With all the focus on low inventory and restart of the new development market, I thought I’d present these two metrics along side of each other. Apologies in advance to Curbed readers for cramming too much into the chart but I think it helps tell the story of how we got here and where we are going.
Boom slowing, pre-credit crunch [2005 to 2007]: The new development boom was a few years behind the housing market since developers need a few years to get their projects going. By mid 2006, the national housing market was peaking and the Manhattan re-sale market was slowing down. Condo inventory surged with help from a new development market that enjoyed more than half of all closings in 2006 (most probably went to contract a year or more earlier).
Credit Crunch Begins, Lehman Collapses [Summer-2007 to Fall 2008]: New development construction loans dried up in the summer of 2007 and credit began to contract sharply for end loan borrowers. The market share of new development plummeted from a peak of 57.9 percent in mid 2006 to 21.6 percent in the summer of 2007, establishing the rough benchmark where new development market share would stabilize a few years later. The Lehman bankruptcy in the fall of 2008 was the punctuation mark on the beginning of irrational mortgage lending standards as a reaction to virtually no lending standards during the boom.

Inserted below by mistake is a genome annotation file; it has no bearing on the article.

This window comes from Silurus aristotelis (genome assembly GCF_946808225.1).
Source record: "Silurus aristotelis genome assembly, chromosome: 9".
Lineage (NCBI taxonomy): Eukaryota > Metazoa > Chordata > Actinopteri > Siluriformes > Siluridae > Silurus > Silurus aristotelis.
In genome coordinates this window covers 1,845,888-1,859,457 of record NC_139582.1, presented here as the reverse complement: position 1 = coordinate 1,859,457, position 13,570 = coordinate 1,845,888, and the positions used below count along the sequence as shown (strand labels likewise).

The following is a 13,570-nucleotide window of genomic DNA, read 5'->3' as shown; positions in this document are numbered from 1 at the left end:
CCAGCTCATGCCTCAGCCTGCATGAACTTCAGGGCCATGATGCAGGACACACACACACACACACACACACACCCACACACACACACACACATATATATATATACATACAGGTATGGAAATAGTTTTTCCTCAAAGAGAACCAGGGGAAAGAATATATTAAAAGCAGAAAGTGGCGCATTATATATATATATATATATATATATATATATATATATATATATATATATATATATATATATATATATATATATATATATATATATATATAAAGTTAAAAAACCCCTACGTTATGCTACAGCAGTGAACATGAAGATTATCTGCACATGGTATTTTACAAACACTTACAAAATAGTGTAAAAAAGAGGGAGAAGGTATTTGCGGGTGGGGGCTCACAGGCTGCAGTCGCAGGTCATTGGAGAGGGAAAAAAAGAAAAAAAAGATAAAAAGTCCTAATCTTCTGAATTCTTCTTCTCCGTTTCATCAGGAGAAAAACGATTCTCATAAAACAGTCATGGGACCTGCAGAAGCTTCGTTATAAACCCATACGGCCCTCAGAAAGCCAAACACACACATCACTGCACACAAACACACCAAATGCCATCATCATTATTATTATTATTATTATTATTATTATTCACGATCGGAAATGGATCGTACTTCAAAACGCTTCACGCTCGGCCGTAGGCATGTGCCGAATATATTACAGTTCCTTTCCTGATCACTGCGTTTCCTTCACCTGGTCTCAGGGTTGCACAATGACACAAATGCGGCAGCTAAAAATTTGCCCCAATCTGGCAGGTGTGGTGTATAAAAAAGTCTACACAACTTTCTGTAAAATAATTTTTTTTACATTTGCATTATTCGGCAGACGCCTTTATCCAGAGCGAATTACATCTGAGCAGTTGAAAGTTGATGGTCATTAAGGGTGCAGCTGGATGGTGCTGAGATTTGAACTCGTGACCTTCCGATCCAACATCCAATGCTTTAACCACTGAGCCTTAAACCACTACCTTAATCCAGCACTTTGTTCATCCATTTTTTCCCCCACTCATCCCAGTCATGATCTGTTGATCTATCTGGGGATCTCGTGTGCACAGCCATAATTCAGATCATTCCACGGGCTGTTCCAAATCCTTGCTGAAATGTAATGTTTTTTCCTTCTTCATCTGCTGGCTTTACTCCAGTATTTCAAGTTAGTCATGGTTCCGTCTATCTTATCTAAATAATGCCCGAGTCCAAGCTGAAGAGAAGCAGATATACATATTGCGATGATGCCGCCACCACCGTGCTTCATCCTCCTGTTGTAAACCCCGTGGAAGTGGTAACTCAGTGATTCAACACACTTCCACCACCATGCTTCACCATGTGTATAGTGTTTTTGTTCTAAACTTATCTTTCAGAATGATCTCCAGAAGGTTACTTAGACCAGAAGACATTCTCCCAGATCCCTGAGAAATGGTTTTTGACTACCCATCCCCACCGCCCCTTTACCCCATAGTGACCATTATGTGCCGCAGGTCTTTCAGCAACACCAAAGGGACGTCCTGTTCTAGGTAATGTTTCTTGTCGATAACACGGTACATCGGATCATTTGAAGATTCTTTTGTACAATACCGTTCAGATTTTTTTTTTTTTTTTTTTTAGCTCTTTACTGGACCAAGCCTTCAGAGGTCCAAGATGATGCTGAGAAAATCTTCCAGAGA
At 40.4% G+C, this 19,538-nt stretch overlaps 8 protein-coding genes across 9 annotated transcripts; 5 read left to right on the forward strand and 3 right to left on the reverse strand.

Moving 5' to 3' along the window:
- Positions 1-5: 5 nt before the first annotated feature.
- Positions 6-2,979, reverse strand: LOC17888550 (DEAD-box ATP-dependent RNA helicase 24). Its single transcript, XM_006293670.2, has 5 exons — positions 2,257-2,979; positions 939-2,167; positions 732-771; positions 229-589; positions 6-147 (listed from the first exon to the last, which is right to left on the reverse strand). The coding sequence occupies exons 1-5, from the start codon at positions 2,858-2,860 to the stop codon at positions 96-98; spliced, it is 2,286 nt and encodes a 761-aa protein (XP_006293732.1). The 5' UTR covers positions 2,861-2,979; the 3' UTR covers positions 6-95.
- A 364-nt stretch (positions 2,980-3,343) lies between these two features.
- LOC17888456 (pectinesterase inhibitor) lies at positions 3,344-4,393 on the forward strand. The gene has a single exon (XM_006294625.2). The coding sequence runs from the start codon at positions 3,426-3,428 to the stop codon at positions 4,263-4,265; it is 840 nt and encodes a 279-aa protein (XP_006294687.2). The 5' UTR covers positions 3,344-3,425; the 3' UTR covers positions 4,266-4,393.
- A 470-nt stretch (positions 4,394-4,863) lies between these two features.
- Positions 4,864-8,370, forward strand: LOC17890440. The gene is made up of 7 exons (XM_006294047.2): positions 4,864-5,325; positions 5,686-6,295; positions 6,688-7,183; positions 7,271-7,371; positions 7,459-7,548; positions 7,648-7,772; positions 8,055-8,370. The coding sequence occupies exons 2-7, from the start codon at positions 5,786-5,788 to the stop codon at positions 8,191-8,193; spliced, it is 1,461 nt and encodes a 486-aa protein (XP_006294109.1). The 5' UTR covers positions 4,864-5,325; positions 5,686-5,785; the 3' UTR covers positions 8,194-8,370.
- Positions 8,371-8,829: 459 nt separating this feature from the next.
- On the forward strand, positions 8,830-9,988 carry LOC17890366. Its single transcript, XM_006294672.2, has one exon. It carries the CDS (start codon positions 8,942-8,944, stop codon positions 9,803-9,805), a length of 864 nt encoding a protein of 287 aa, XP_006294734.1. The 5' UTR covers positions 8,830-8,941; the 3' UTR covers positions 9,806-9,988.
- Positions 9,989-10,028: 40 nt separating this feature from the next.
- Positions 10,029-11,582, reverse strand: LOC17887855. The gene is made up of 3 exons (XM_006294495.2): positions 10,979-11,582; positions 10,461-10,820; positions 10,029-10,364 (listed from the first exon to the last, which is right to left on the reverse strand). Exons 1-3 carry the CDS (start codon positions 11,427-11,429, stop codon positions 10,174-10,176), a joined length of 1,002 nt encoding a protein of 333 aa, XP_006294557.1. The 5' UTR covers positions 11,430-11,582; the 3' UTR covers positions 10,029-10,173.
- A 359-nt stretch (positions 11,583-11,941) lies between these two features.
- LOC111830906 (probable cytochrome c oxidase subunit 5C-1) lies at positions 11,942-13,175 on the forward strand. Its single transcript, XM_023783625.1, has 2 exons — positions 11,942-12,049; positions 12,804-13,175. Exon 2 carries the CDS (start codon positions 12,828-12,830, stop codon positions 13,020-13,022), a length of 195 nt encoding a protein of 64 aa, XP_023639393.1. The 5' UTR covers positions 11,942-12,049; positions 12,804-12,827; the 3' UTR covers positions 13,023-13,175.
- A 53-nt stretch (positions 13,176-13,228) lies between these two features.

Housing Market Stalls, Begins to Stabilize [Fall 2008 to Fall 2009]: New development dominates market share in early 2009 as re-sales stall. Re-sale prices fall 30% from price peak in early 2008. Borrowers faced with walking away from down payment or closing new development purchases made 12-18 months prior. Most opted to close. New development shadow inventory mushrooms to about 6,500 units.
Re-sale and New Development Prices and Sales Stabilize [Fall 2009 to Now]: Overall housing market begins to see more activity pick up in second half of 2009. New development has remained in tight zone of stability for nearly 3 years with the most irrationally tight lending standards in decades. The new development pipeline ran dry in 2009 (two years after credit crunch began) and market begins to work off much of the shadow inventory as some units are repriced, repositioned or repurposed to rental as that market booms. Condo inventory continues to trend lower.
Future? There are a lot of mixed signals and inconsistencies with the regional housing market, but it’s generally faring better than many other US regional markets.
· Credit should remain irrationally tight for several more years
· Shortage of new development in next few years may push new lenders to provide construction financing to meet demand
· Economy may take a number of years to see meaningful gains in unemployment
· Continued emphasis on super luxury new development and luxury rental development
· Yankees win World Series, Knicks win NBA Championship, Rangers win Stanley Cup and Jets win Superbowl (just making sure you are reading the fine print).
· Lots more distressed sales activity to enter the regional housing market (limited Manhattan exposure but keeps credit tight)
· Inventory expected to remain tight as sellers withhold market entry due to economic uncertainty
· Matrix [matrix.millersamuel.com]
· Three Cents Worth archive [Curbed]